New Delhi: The Lok Sabha on Tuesday cleared amendments to the Insolvency and Bankruptcy Code (IBC) that provide relief to home buyers who, as financial creditors, will be able to decide the future of defaulting builders alongside their lenders. The IBC amendment also makes it easier for banks to agree on salvaging a failed firm from being wound up by lowering the votes needed for taking critical decisions to 66% from 75%.

The Insolvency and Bankruptcy Code (Second Amendment) Bill, 2018, seeks to replace the 6 June ordinance that sought to put these provisions into force to aid quick resolution of several bankrupt firms.

The demand from the main opposition party, the Congress, to refer the proposed amendments to a parliamentary panel was not accepted.

The Bill passed by the Lok Sabha introduces a new provision that was not part of the Ordinance—lenders deciding on a corporate rescue plan have to first seek the approval of Competition Commission of India (CCI) before finalizing the scheme.

This move is aimed at shortening the time taken for bankruptcy proceedings. The IBC allows a maximum of 270 days for lenders to clear a rescue plan, failing which the defaulting company will go into liquidation.

Interim finance minister Piyush Goyal, who moved the Bill, said the financial creditor status would help home buyers protect their hard earned savings and that the changes in voting requirements were based on global best practices.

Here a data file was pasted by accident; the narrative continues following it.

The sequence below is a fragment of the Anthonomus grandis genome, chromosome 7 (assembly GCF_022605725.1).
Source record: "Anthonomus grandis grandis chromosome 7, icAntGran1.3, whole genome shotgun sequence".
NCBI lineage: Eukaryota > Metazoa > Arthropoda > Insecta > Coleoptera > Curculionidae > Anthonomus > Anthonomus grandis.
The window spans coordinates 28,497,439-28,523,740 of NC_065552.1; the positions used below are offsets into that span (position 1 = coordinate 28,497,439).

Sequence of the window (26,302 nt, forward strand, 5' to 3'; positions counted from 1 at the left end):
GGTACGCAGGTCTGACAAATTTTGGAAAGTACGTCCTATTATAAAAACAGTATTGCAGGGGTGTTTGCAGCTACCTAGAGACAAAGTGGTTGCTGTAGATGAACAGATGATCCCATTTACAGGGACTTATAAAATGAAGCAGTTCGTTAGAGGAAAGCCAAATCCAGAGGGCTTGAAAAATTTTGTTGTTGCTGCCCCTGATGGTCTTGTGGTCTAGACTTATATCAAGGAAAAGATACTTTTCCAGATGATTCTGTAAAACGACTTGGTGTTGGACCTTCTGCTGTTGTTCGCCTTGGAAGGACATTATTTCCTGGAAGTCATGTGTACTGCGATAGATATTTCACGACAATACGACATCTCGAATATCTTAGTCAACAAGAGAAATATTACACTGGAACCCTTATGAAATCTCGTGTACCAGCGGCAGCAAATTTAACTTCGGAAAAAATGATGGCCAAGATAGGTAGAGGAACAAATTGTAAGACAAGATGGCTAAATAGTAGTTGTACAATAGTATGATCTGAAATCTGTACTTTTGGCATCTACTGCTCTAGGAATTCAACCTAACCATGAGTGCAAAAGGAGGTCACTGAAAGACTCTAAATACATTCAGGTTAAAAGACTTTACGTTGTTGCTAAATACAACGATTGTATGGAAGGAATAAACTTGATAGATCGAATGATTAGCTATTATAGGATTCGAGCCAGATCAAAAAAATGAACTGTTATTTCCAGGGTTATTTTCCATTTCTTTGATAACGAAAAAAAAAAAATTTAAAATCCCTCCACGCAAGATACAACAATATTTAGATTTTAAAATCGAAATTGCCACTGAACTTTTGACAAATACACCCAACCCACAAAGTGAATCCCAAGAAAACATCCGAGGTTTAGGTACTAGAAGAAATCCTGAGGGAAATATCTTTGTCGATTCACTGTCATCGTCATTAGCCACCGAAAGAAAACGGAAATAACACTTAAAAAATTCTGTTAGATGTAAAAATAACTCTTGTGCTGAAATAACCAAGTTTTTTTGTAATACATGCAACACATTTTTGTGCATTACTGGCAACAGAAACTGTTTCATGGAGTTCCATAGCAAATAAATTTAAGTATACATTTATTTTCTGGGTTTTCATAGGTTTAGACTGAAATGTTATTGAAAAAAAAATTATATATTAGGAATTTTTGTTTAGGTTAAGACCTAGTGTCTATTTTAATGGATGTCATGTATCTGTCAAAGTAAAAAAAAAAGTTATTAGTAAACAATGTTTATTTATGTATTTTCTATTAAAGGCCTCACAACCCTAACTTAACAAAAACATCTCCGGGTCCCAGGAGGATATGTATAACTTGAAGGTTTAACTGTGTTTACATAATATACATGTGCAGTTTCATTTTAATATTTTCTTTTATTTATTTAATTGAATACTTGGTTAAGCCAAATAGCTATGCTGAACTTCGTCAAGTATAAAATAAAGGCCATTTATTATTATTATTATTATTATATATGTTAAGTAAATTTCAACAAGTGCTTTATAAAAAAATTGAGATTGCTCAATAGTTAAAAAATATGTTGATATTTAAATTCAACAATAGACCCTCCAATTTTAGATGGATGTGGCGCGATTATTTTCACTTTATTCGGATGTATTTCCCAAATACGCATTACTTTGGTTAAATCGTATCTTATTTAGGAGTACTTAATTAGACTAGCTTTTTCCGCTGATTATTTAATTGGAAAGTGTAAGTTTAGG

“We looked at global best practices. In the UK, for example, a resolution plan is accepted if 51% of lenders agree. The government decided that some provisions need concessions so that more stressed assets get resolved," the minister said.

Congress members, however, alleged that lowering the votes needed to clear corporate revival plans to 66% would benefit investors who could buy stressed assets for a song. Congress MP M. Veerappa Moily demanded that the bill be referred to a parliamentary panel for review, while P. Venugopal of the All India Anna Dravida Munnetra Kazhagam (AIADMK) said it did not specify whether home buyers would be treated as secured creditors.

In his reply to the discussion on the Bill, Goyal said liquidation of companies was the last option and that the intention of the law is to save enterprises wherever possible considering the need for saving jobs.

“Whether home buyers are secured or unsecured creditors will be decided on a case to case basis by the resolution professional and the courts," said Goyal. The minister also said there was no plan to denationalize any public sector bank.

The ordinance of 6 June was valid for six months and if adopted by Parliament within this period, the amendments would continue to be in effect from the date of the promulgation of the ordinance, explained Manoj Kumar, partner at law firm Corporate Professionals.

The IBC amendments also seek to ensure that provisions enacted in January to bar wilful defaulters and those “acting jointly" with them from bidding for the bankrupt firm do not unfairly disqualify entities like asset reconstruction companies, banks and alternative investment funds.

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